Renting for Beginners: Some Tips From A Real Estate Agent
Renting for the first time can be hard, scary and confusing. Nikola Jokanovic tries to make it less so.
Living out of home is hard enough, but even getting there can be a tricky process: where to rent, what to rent, how much, who with, who gets the bigger TV, and so on. Many of us wouldn’t know where to start on a meal more complex than cereal, let alone on packing up and setting off into full independence for the first time.
Luckily, there is a man who does. Keenan Armstrong is a real estate agent with Marshalls Property in Lake Macquarie, although he has years of experience in inner Newcastle and surrounding areas as well. Here are a few of his tips on what the typical deeply confused university student should be keeping in mind when making those first steps beyond the family home.
By this, Keenan basically means ‘have your money ready’. “There are two main things that real estate agents and landlords look for. The ability to pay the rent and the ability to pay the bond. Two big things. Let the real estate agent know you’ve got a bond upfront, which is four weeks, plus they’ll ask you for two weeks in advance, so you need six weeks of rent upfront.” You may have difficulty securing a lease without proof of your ability to pay rent and bond, and without some of each saved up ahead of time.
Keep lease times in mind
Although Keenan says that landlords do not need to disclose their reasons for approving or rejecting an application or choosing one application over others, there are some things you can do to put yourself ahead in the running. “We use a funnel system and usually give the landlord the two best applications to choose from. Often it will come down to how long they want the lease for. If a student only wants it for three months and they’re going up against someone who will do a twelve-month lease, the twelve months is much more appealing.” Think about how long your lease will be, and whether the length you’re looking for makes you suitable or attractive to a certain type of housing situation.
Triangulate between price, location and living arrangements
Just like how you can’t get all the sleep, study and Netflix time you may want, you might not be able to get the best of all three. Keenan says this is very much up to you. “As a student, it comes down to your personal preference on what sort of renting you want. You can pretty easily get one-bedroom apartments around Merewether and the Junction, where you get your own privacy at a pretty reasonable rate, though some come up to between $300 and $400 [a week]. At the end, it’s all on affordability and how close you want to be to the uni and other facilities, like shops. Some of the big areas for share houses are Jesmond and Birmingham Gardens, lots of five or six-bedroom houses, some quite cheap at around $100 [a week] per room, both really close to the uni.”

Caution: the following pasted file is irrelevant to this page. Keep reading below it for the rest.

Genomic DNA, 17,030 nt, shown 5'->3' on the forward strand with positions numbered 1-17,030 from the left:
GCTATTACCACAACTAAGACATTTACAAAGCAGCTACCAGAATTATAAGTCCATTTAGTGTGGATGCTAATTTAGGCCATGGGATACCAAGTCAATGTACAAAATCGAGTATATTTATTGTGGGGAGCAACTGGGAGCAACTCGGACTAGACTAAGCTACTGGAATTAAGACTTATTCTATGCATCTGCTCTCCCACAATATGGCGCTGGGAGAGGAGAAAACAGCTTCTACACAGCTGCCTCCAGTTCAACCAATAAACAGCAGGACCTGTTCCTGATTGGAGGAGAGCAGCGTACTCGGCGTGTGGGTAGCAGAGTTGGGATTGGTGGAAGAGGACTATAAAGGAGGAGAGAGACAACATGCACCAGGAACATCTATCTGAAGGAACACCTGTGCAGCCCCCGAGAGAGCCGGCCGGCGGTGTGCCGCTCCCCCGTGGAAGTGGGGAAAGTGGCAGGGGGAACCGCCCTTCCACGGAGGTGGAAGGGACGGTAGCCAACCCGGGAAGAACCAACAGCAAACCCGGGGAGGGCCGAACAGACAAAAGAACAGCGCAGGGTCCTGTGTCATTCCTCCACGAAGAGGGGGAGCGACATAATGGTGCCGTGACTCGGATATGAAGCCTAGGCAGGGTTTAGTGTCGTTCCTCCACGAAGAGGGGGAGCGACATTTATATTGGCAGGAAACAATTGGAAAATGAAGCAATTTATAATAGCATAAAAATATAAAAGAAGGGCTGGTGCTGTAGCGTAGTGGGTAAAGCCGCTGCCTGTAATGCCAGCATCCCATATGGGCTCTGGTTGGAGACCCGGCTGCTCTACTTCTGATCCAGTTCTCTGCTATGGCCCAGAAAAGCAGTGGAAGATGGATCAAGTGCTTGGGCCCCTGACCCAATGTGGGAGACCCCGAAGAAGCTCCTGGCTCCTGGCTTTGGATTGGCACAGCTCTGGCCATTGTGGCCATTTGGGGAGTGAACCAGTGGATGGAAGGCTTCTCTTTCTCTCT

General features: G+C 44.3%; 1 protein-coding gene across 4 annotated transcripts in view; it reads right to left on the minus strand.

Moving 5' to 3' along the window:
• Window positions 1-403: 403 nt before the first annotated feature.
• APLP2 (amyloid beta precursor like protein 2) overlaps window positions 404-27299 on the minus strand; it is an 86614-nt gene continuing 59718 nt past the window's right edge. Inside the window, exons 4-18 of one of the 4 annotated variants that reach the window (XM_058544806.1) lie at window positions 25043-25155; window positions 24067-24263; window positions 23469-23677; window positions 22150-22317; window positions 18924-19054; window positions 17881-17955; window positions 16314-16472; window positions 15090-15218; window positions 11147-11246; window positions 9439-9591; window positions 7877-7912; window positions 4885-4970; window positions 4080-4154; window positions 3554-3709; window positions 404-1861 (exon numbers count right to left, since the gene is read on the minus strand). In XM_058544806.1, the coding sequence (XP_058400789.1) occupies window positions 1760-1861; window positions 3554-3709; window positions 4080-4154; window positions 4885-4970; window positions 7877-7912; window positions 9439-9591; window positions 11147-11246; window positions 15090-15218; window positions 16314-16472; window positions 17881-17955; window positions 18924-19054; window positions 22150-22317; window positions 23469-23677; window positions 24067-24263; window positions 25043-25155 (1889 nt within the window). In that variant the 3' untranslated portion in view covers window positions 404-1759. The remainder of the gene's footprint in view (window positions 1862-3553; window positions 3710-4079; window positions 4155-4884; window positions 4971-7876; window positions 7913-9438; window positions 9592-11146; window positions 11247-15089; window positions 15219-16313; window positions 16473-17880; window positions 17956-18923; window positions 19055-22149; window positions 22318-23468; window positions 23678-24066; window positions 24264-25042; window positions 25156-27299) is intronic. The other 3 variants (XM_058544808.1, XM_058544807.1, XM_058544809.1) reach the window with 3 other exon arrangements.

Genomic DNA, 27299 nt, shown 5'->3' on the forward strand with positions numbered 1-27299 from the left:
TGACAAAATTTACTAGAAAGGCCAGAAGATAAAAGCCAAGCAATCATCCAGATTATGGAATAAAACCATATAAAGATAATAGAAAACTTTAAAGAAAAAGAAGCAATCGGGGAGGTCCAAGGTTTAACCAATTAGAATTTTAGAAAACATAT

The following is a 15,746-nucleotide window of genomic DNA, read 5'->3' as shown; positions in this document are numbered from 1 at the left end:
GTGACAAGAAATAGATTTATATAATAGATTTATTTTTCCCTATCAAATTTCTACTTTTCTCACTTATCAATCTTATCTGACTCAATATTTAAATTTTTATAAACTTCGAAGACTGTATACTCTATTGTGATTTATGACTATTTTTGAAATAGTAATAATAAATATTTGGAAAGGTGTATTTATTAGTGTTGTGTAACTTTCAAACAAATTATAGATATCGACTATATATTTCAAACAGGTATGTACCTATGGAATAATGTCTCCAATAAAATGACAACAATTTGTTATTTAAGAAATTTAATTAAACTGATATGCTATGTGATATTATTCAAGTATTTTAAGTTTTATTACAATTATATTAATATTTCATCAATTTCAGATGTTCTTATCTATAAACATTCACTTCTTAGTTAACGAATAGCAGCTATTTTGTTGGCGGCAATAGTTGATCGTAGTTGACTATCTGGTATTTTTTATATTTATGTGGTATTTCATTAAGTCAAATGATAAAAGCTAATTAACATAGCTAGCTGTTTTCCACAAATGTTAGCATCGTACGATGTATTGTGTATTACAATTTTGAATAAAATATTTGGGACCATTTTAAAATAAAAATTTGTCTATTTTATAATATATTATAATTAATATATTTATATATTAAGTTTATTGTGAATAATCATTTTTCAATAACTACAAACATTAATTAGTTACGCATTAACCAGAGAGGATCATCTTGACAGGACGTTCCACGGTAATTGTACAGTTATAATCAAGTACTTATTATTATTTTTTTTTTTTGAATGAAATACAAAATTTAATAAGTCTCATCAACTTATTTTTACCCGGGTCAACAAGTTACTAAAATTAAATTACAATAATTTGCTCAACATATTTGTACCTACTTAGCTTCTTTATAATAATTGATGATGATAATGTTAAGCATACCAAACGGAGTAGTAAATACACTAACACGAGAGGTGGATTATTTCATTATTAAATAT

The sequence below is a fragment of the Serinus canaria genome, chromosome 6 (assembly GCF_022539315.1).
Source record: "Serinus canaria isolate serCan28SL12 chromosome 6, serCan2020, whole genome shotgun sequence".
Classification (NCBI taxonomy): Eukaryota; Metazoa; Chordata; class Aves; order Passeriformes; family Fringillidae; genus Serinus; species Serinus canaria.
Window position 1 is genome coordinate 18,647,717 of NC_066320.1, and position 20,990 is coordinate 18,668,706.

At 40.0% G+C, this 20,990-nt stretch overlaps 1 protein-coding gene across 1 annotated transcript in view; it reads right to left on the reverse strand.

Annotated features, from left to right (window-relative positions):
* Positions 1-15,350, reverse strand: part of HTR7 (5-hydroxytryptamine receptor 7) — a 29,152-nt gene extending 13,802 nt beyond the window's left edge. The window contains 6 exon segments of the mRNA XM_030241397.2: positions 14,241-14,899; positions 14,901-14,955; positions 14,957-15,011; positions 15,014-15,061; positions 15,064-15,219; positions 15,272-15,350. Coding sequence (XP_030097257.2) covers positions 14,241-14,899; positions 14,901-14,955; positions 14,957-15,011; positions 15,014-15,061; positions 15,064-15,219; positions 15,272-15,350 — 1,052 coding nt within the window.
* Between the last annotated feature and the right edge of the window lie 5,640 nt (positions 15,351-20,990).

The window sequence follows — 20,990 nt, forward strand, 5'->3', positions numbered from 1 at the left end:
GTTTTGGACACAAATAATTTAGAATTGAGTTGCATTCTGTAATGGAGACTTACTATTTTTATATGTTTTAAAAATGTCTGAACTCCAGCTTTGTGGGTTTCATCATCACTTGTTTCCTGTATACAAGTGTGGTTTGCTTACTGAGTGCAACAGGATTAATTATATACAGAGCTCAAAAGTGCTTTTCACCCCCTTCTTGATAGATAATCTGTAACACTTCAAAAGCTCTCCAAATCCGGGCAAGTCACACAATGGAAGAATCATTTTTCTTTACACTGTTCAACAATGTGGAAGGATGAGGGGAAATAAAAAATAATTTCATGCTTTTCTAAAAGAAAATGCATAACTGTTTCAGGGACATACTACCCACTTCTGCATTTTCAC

Avoid dodgy dealings
Keenan made note of tricks that some landlords might try and pull. “In regards to boarding houses, you don’t have to pay water or electricity, by law, unless each room is separately metered regarding electricity and water. There’s a lot of housing out there where landlords are charging for these services but they aren’t separately measured.” Keenan also advises you try and keep things as legit as possible. “Be careful of private rentals. Make sure, if you do a private rental, that an actual lease is involved. Otherwise, they might be able to kick you out with no notice.”
There’s a lot more to think about when it comes to renting your first space; it’s probably best to see your local real estate agent for the real nuts and bolts of moving out. Just keep in mind that agents like Keenan can’t help you figure out who gets the good TV or the bigger room (though the unofficial rule is ‘whoever had to share a room with their sibling when they were younger’).
Feautre image by Reid McManus